The Petitioners, in their reply to the Motion to Dismiss, which they claim was overlooked by the Court, argue that, given the affidavits submitted by the county, the matter should be converted to a Motion for Summary Judgment. They argue, based on the affidavit of Bitterroot Star publisher and reporter Michael Howell, that they met the law by filing suit within 30 days of Howell finding out about the decision. He states that inadequate notice was the cause of his delay in finding out about the decision and that the problem of inadequate public notice by the County Commissioners “is an issue that continues to present itself as a problem.”
Petitioners note that the County’s claim that the work has been completed and all the money expended is not supported by any documentation.
Petitioners argue that it is impossible to participate in the operation of government if you are not properly notified of what the government agency is considering. Petitioners claim that the public notice for the meeting of August 29 stating, “On site visit 8 Mile Road and Woodchuck – Continued from Friday August 26th” was inadequate to convey that a decision of significant public interest, such as the expenditure of $46,780, might take place. They also note that the official minutes of the August 26 on-site road viewing do not state that the meeting was to be continued. On top of this, they claim the meeting actually took place at a location other than what was indicated on the agenda.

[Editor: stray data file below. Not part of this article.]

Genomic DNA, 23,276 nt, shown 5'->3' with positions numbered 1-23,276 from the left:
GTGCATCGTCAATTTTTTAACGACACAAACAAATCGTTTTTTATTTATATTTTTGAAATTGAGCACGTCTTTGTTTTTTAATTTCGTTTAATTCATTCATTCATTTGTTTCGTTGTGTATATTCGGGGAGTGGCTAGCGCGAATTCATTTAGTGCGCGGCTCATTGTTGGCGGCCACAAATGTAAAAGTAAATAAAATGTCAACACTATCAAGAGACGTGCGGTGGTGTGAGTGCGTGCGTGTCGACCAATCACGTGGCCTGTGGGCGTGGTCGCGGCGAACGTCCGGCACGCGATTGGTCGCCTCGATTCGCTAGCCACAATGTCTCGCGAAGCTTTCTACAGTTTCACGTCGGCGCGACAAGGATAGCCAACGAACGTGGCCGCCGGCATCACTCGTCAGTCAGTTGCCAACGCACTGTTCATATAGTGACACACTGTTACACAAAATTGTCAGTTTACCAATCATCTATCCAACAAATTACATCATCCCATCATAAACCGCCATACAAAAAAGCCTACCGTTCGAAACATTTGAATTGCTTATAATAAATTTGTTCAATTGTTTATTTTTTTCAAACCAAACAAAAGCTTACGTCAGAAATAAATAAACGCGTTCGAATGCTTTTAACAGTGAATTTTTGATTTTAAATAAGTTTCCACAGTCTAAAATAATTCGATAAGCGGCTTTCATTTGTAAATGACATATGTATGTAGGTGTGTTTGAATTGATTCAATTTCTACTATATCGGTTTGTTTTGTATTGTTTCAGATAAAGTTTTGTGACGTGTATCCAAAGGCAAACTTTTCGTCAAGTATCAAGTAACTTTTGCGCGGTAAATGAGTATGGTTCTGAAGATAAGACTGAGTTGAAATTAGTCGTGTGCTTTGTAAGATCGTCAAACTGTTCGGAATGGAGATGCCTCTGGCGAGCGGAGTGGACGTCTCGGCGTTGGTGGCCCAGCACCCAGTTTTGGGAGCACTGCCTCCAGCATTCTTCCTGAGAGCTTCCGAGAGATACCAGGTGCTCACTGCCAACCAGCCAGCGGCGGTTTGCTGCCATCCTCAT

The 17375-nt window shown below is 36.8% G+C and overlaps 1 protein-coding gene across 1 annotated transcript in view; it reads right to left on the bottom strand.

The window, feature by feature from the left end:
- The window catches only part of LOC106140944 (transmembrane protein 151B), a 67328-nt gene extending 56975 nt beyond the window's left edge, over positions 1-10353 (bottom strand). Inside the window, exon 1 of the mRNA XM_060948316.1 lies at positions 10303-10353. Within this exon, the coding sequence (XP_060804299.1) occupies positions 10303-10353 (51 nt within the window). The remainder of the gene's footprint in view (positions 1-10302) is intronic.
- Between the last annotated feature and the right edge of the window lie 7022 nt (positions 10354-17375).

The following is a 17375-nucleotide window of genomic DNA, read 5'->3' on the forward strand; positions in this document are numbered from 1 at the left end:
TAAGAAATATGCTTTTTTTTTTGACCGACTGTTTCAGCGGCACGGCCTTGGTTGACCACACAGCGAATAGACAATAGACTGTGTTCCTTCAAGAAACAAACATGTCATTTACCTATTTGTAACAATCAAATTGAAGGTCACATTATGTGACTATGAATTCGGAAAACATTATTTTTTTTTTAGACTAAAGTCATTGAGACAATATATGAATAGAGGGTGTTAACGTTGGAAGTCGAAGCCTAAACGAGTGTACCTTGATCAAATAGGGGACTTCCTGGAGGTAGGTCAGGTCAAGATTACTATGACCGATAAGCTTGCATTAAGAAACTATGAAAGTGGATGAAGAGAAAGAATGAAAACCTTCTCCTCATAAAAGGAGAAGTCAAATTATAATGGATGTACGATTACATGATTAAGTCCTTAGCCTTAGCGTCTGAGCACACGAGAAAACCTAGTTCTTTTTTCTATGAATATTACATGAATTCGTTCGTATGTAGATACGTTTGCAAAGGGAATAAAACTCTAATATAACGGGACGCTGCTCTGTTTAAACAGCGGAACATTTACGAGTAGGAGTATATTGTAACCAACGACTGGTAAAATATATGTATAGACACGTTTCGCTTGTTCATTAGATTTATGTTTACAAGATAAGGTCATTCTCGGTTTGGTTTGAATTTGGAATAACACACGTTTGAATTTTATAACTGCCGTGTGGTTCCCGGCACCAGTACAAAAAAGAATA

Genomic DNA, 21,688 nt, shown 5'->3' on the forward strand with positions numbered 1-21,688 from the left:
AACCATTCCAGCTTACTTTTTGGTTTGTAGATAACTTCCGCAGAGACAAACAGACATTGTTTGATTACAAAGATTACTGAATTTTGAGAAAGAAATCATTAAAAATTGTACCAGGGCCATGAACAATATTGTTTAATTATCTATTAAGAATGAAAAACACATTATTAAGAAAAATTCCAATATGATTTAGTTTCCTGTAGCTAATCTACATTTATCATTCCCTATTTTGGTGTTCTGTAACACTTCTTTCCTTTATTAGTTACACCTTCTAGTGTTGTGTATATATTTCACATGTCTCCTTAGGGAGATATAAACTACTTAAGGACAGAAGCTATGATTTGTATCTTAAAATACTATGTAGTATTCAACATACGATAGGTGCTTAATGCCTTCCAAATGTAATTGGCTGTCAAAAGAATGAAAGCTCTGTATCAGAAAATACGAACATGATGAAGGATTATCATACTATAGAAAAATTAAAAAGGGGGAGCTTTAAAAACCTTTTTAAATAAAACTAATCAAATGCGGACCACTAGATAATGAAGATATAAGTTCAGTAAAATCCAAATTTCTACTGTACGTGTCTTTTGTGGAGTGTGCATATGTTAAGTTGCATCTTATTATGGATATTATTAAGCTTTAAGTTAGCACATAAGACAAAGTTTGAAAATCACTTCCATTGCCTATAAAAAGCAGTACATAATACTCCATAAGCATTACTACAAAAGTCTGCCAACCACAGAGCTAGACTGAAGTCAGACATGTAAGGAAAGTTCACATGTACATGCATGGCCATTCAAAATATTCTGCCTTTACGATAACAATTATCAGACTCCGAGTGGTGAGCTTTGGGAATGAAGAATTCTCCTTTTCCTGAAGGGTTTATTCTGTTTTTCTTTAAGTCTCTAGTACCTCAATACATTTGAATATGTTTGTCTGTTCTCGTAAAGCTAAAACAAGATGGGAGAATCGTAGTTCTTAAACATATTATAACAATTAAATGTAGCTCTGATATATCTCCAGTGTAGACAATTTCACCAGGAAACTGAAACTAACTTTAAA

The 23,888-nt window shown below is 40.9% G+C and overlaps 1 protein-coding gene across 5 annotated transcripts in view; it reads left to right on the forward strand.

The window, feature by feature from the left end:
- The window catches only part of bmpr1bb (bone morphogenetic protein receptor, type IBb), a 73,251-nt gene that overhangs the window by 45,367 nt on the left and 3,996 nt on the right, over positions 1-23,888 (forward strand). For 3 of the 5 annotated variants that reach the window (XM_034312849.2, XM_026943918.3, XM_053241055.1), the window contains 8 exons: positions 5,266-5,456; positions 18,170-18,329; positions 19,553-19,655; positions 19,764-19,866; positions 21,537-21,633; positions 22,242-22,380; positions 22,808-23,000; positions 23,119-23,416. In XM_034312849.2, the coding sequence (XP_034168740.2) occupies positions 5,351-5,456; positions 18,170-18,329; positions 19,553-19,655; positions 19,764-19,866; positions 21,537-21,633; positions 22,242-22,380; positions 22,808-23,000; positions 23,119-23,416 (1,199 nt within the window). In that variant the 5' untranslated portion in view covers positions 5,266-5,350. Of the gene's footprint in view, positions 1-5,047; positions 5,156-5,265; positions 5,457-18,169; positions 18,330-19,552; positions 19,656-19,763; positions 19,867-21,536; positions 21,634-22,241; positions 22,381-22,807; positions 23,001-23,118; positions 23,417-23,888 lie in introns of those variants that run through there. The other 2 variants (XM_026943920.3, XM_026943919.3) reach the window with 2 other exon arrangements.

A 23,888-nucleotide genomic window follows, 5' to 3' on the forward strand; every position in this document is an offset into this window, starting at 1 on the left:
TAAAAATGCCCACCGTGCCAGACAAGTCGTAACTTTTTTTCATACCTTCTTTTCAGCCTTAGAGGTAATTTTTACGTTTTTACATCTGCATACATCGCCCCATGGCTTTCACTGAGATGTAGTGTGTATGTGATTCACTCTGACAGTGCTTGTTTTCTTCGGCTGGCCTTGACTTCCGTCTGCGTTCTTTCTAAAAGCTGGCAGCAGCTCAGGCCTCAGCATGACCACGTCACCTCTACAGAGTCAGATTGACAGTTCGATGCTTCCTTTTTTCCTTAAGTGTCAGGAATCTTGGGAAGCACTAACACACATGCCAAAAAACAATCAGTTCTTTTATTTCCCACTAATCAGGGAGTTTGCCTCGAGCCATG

Petitioners also include an affidavit from then Administrative Assistant Beth Perkins in which she “makes it clear that the Commissioners waited until the morning of August 29, 2011 to make a change for that day’s agenda.”
“The change to the August 29, 2011 [agenda] which was made that same day made it impossible for the public to be aware of and participate in the decision to spend $46,780 on a matter that was previously settled. Moreover, even if a member of the public would have become aware of the change in the commissioners’ agenda in the less than three hours before they made the decision, one would have reasonably assumed the commissioners were on a site visit to 8 Mile Road and Woodchuck at the time they made their decision,” state the Petitioners.